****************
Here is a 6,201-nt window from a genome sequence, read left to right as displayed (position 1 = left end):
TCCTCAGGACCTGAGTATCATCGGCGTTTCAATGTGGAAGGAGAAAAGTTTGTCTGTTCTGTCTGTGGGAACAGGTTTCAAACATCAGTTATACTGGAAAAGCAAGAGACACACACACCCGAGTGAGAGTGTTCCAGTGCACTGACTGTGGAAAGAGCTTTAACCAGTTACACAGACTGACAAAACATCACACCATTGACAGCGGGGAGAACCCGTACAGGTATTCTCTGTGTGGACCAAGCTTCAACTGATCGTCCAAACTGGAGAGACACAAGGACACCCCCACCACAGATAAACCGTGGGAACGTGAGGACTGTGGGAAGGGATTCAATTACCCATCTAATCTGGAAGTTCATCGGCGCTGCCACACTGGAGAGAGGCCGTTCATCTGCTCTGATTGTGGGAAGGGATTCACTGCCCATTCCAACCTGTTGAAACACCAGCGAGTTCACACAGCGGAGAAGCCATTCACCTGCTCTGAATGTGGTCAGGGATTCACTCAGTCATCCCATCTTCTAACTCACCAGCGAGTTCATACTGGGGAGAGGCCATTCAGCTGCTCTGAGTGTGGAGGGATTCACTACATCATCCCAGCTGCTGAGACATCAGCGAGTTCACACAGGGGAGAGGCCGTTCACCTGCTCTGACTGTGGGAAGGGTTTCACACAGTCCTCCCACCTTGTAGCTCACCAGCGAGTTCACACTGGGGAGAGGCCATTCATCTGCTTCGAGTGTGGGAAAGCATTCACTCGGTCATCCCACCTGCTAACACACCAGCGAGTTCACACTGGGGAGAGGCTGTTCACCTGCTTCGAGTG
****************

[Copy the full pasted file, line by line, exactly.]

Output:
Here is a 6,201-nt window from a genome sequence, read left to right as displayed (position 1 = left end):
TCCTCAGGACCTGAGTATCATCGGCGTTTCAATGTGGAAGGAGAAAAGTTTGTCTGTTCTGTCTGTGGGAACAGGTTTCAAACATCAGTTATACTGGAAAAGCAAGAGACACACACACCCGAGTGAGAGTGTTCCAGTGCACTGACTGTGGAAAGAGCTTTAACCAGTTACACAGACTGACAAAACATCACACCATTGACAGCGGGGAGAACCCGTACAGGTATTCTCTGTGTGGACCAAGCTTCAACTGATCGTCCAAACTGGAGAGACACAAGGACACCCCCACCACAGATAAACCGTGGGAACGTGAGGACTGTGGGAAGGGATTCAATTACCCATCTAATCTGGAAGTTCATCGGCGCTGCCACACTGGAGAGAGGCCGTTCATCTGCTCTGATTGTGGGAAGGGATTCACTGCCCATTCCAACCTGTTGAAACACCAGCGAGTTCACACAGCGGAGAAGCCATTCACCTGCTCTGAATGTGGTCAGGGATTCACTCAGTCATCCCATCTTCTAACTCACCAGCGAGTTCATACTGGGGAGAGGCCATTCAGCTGCTCTGAGTGTGGAGGGATTCACTACATCATCCCAGCTGCTGAGACATCAGCGAGTTCACACAGGGGAGAGGCCGTTCACCTGCTCTGACTGTGGGAAGGGTTTCACACAGTCCTCCCACCTTGTAGCTCACCAGCGAGTTCACACTGGGGAGAGGCCATTCATCTGCTTCGAGTGTGGGAAAGCATTCACTCGGTCATCCCACCTGCTAACACACCAGCGAGTTCACACTGGGGAGAGGCTGTTCACCTGCTTCGAGTG